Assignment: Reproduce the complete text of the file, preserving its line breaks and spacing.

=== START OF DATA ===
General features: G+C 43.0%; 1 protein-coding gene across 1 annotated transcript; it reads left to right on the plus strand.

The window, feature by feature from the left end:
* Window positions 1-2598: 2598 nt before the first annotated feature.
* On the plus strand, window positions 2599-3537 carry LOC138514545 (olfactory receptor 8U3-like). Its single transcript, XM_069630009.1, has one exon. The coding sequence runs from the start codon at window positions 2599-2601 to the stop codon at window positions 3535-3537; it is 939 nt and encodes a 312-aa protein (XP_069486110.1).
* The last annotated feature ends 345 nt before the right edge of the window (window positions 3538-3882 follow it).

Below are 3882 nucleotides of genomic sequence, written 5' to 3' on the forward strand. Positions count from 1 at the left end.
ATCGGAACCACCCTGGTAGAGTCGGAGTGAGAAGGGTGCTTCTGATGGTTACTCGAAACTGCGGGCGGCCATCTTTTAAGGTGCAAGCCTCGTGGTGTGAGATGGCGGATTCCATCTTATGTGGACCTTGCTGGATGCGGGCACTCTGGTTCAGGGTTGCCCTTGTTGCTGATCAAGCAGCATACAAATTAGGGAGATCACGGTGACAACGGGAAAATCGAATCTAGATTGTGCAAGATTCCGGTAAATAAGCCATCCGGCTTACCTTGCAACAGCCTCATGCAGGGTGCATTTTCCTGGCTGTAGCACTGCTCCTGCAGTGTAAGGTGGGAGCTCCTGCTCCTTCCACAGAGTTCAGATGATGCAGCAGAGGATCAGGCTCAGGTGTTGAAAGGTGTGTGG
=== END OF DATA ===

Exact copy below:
General features: G+C 43.0%; 1 protein-coding gene across 1 annotated transcript; it reads left to right on the plus strand.

The window, feature by feature from the left end:
* Window positions 1-2598: 2598 nt before the first annotated feature.
* On the plus strand, window positions 2599-3537 carry LOC138514545 (olfactory receptor 8U3-like). Its single transcript, XM_069630009.1, has one exon. The coding sequence runs from the start codon at window positions 2599-2601 to the stop codon at window positions 3535-3537; it is 939 nt and encodes a 312-aa protein (XP_069486110.1).
* The last annotated feature ends 345 nt before the right edge of the window (window positions 3538-3882 follow it).

Below are 3882 nucleotides of genomic sequence, written 5' to 3' on the forward strand. Positions count from 1 at the left end.
ATCGGAACCACCCTGGTAGAGTCGGAGTGAGAAGGGTGCTTCTGATGGTTACTCGAAACTGCGGGCGGCCATCTTTTAAGGTGCAAGCCTCGTGGTGTGAGATGGCGGATTCCATCTTATGTGGACCTTGCTGGATGCGGGCACTCTGGTTCAGGGTTGCCCTTGTTGCTGATCAAGCAGCATACAAATTAGGGAGATCACGGTGACAACGGGAAAATCGAATCTAGATTGTGCAAGATTCCGGTAAATAAGCCATCCGGCTTACCTTGCAACAGCCTCATGCAGGGTGCATTTTCCTGGCTGTAGCACTGCTCCTGCAGTGTAAGGTGGGAGCTCCTGCTCCTTCCACAGAGTTCAGATGATGCAGCAGAGGATCAGGCTCAGGTGTTGAAAGGTGTGTGG